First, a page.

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S.D. Overturns Death Sentence Due To Improper Evidence

s.d. overturns death sentence

A South Dakota inmate has been spared as his death sentence is overturned for now, and the S.D. Supreme Court ruled that Rodney Berget was sentenced to die wrongly after evidence was submitted from statements the inmate made to a psychiatrist.

Judges on the S.D. Supreme court overturned the death sentence and ordered a new sentencing hearing for Berget, who was convicted in the murder of a Sioux Falls prison guard back in April, 2011.

Berget’s death sentence was overturned, but that of Eric Robert — who pled guilty in the death of the guard at the South Dakota State Penitentiary — was carried out in October, when Berget’s fellow inmate was executed by lethal injection.

According to the Argus Leader, the basic facts of the case in South Dakota in which the death sentence were overturned were not in dispute, and the paper says:

“Berget and Robert killed [Ronald] Johnson with a metal pipe and wrapped his head in plastic that day, after which Robert donned Johnson’s uniform and Berget climbed into a box atop a wheeled cart. The two were captured at the prison’s west gate as Robert was attempting to push the cart off the penitentiary grounds.”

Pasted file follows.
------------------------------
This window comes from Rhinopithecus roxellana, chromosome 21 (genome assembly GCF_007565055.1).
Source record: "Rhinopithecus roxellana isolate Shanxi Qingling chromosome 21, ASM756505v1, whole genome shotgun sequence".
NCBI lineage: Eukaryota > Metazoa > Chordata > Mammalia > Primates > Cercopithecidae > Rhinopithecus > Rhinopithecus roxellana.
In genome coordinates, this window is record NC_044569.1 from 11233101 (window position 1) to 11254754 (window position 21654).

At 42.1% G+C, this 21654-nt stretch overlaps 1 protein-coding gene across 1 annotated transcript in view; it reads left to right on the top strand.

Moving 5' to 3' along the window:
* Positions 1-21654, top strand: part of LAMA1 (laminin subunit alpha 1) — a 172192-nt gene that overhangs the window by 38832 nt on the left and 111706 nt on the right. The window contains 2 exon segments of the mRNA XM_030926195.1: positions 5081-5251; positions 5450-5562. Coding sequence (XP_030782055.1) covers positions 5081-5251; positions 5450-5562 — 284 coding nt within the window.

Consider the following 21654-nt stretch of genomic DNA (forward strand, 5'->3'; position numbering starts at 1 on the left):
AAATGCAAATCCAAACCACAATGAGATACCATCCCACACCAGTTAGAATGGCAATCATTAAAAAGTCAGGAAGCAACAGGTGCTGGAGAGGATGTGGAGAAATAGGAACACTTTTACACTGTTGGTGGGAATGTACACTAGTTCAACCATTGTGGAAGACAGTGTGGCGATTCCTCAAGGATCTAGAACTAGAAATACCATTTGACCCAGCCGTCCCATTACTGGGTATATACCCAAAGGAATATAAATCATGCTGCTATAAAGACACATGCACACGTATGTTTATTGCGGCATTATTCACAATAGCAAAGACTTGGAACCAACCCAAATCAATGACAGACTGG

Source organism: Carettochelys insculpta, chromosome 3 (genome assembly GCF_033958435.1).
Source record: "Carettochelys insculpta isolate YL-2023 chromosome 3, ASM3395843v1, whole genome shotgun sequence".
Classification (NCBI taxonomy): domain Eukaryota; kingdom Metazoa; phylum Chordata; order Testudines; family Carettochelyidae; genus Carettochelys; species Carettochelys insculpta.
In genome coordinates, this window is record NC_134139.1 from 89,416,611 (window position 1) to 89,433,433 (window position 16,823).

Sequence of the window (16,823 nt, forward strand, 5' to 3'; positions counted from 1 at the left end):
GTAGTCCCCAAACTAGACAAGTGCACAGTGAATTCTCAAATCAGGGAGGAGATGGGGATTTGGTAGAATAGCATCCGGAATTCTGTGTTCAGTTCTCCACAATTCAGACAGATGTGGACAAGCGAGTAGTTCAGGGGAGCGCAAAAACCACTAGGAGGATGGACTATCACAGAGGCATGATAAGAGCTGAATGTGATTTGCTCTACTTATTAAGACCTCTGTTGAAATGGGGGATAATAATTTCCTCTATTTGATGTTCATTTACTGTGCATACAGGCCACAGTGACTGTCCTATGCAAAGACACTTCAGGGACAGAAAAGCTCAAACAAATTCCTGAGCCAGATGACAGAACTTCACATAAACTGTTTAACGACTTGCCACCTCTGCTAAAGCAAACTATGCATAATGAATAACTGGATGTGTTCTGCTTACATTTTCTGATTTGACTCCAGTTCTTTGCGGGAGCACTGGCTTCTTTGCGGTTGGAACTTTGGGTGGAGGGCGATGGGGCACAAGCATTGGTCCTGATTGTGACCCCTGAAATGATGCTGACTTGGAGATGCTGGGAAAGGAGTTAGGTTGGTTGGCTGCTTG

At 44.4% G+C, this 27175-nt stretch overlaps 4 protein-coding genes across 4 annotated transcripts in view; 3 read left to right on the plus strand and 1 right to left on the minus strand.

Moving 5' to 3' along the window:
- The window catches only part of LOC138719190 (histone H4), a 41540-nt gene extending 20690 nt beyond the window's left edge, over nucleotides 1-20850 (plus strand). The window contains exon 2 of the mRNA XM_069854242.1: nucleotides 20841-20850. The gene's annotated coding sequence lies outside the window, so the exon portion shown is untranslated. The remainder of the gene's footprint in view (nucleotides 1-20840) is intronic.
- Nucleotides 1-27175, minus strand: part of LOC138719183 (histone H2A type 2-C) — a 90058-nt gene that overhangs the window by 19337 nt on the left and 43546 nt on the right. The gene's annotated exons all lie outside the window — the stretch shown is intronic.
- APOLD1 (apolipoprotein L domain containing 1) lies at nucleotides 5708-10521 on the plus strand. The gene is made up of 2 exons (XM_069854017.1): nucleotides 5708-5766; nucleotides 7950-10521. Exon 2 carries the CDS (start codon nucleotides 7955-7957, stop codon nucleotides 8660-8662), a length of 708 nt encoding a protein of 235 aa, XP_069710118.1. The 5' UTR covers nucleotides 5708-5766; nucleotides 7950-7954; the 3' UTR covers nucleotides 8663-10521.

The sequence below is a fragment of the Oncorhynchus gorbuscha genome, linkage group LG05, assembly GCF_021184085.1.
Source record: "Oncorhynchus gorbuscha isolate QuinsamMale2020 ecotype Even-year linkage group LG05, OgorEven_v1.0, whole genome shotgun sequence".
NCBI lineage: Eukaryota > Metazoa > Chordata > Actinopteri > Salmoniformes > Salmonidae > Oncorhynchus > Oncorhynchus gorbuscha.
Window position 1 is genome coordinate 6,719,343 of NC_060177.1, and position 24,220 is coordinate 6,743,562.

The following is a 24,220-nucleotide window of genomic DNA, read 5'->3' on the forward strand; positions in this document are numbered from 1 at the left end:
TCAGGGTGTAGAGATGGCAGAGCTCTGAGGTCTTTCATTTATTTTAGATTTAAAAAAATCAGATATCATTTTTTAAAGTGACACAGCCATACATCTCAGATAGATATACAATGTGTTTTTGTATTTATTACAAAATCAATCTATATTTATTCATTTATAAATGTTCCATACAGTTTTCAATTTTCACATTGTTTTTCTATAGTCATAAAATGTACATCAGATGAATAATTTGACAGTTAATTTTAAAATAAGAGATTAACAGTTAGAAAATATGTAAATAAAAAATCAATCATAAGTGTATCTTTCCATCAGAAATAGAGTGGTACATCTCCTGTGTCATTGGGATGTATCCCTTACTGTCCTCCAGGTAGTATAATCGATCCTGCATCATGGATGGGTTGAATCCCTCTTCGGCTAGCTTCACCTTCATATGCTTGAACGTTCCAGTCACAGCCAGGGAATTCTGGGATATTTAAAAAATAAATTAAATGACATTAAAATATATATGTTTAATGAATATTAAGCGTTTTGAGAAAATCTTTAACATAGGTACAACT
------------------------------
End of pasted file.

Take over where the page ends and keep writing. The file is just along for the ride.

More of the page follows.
It was ruled that Berget’s right to be free of self-incrimination was impeded upon when he had said:

“[Johnson’s family will] never see their father again or husband,” Berget said in the statement. “He will never walk through that door again. I made sure of that by my actions. I’m not going to beg the Court or ask the Court to spare my life. I believe I deserve the death penalty for what I’ve done.”

Inmate Claims He Is Too Obese To Die Humanly By Lethal Injection

After the S.D. inmate’s death penalty sentence was overturned, State Attorney General Marty Jackley said in a statement:

“I am pleased that the Supreme Court has affirmed the overwhelming majority of the evidence was appropriately considered… The single remaining issue surrounding psychological evaluation may be conducted on the existing record without causing excessive delay.”

It was not immediately clear when the new sentencing hearing would occur after Berget’s death sentence was overturned.

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